Chess TDD 14: Figuring Out Blocking Pieces

In this installment, I’m looking to start defining the concept of “blocking” on a chess board. So far, I’ve been defining piece moves in a vacuum — put a rook down in (1, 1) and the rook can go anywhere in column 1 or row 1. But, what about when there’s a pawn at (1, 2)? That’s what’s on the docket in this episode.

Here’s what I accomplish in this clip:

  •  Started implementing the concept of pieces “blocking” one another.
  • Expanded the blocking logic to include horizontal and vertical blocking in both positive and negative directions.
  • Realized I’d been wrong about how Enumerable.Range() worked for a good long time because I had always used it for 0 indexed number generation, which masked my wrongness.

And here are some lessons to take away:

  • If you’re anything like me, sometimes you’ll thrash a bit between micro design decisions.  I introduced the concept of BoardCoordinate to avoid passing (int x, int y) to every method under the sun, but then I started to get annoyed by the ceremony of declaring new BoardCoordinate(x, y) everywhere.  Result was (for now) to implemented BoardCoordinate.For(x, y) which struck me as at least slightly more readable and elegant.  Point is, you probably won’t hit your most simple/elegant design on your first, second, or even third crack.  Keep at it, don’t be afraid to experiment, and solicit opinions and advice.  (Speaking of which, anyone with a good idea for this, please chime in!)
  • “Do the simplest thing you can to make the test pass” is not just a function of what you do in the production code but also of what test you’ve written.  In other words, make sure you don’t write an overly ambitious test like “test_that_all_end_user_requirements_are_satisfied” or the simplest thing you can do to make it pass will be really complicated.
  • TDD is the ultimate in “fail fast.”  I wasted about a minute of my time (twice) and a minute of yours (once) because I couldn’t figure out that I was calling Enumerable.Range(int, int) with the wrong second parameter.  But, seeing NCrunch’s dots turn red told me something was wrong very, very quickly while what I did was still fresh in my mind.  I didn’t know I was misremembering the method signature, but I did know that something about Enumerable.Range() in there was breaking things.  Without TDD, I’d have gone merrily on writing code for minutes or even hours until I fired up the whole application and wondered why the blocked rook could randomly move to one spot on the board in front of the opponent’s pawns or something.  I’d have wasted a lot more of both of our time trying to hunt down the problem then, when I had no clue which line of code was the offender.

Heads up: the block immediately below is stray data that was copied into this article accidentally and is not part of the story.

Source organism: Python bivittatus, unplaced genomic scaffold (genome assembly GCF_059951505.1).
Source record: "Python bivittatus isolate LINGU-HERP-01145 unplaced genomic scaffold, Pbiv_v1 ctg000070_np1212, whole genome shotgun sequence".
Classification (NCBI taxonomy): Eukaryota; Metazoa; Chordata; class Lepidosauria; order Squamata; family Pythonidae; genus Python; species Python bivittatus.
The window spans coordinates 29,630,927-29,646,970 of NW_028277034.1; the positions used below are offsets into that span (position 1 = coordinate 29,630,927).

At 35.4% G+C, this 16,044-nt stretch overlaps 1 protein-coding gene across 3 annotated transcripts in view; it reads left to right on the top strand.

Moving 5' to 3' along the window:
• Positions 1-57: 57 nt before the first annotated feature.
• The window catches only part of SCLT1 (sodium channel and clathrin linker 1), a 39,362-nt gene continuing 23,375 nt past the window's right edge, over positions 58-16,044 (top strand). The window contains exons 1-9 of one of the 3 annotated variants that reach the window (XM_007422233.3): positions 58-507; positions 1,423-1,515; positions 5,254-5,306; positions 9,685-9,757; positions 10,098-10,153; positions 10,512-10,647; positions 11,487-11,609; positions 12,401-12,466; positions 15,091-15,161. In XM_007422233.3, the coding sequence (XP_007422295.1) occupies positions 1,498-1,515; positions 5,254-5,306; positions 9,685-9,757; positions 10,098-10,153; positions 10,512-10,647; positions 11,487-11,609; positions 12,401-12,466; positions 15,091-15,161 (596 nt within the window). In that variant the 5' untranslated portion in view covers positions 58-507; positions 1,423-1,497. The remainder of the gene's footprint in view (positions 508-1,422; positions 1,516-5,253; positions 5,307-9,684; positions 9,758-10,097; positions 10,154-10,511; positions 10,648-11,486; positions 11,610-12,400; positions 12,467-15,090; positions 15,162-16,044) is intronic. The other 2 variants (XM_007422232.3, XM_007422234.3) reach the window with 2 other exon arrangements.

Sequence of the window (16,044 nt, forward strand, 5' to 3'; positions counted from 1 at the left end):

• There are times when the code smell of duplication or duplicate effort appears, but the solution isn’t immediately obvious (such as the case in this video where I was doing similar things for horizontal and vertical).  It’s my experience that you can find yourself in a blind alley when you try to abstract this to a common method where it becomes a snarl of conditionals or very dense, opaque mathematical logic.  Eliminating duplication is extremely important, but beware of times when you have “duplication elimination fools’ gold” and the gains in readability/maintainability actually go into the negative.  Be sure that your abstraction is actually making things simpler.
  • I didn’t like a number of things about this code when the clock started getting pas the 20 minutes mark and I felt the pressure not to make this a horribly long episode.  It might not be the same reason, but there are going to be times when you’re forced to get up and leave for the time being or for the day when you’re not thrilled with the code.  It’s okay — you’ll have another crack at it tomorrow with a fresh mind, and the TDD will help you pick right up where you left off.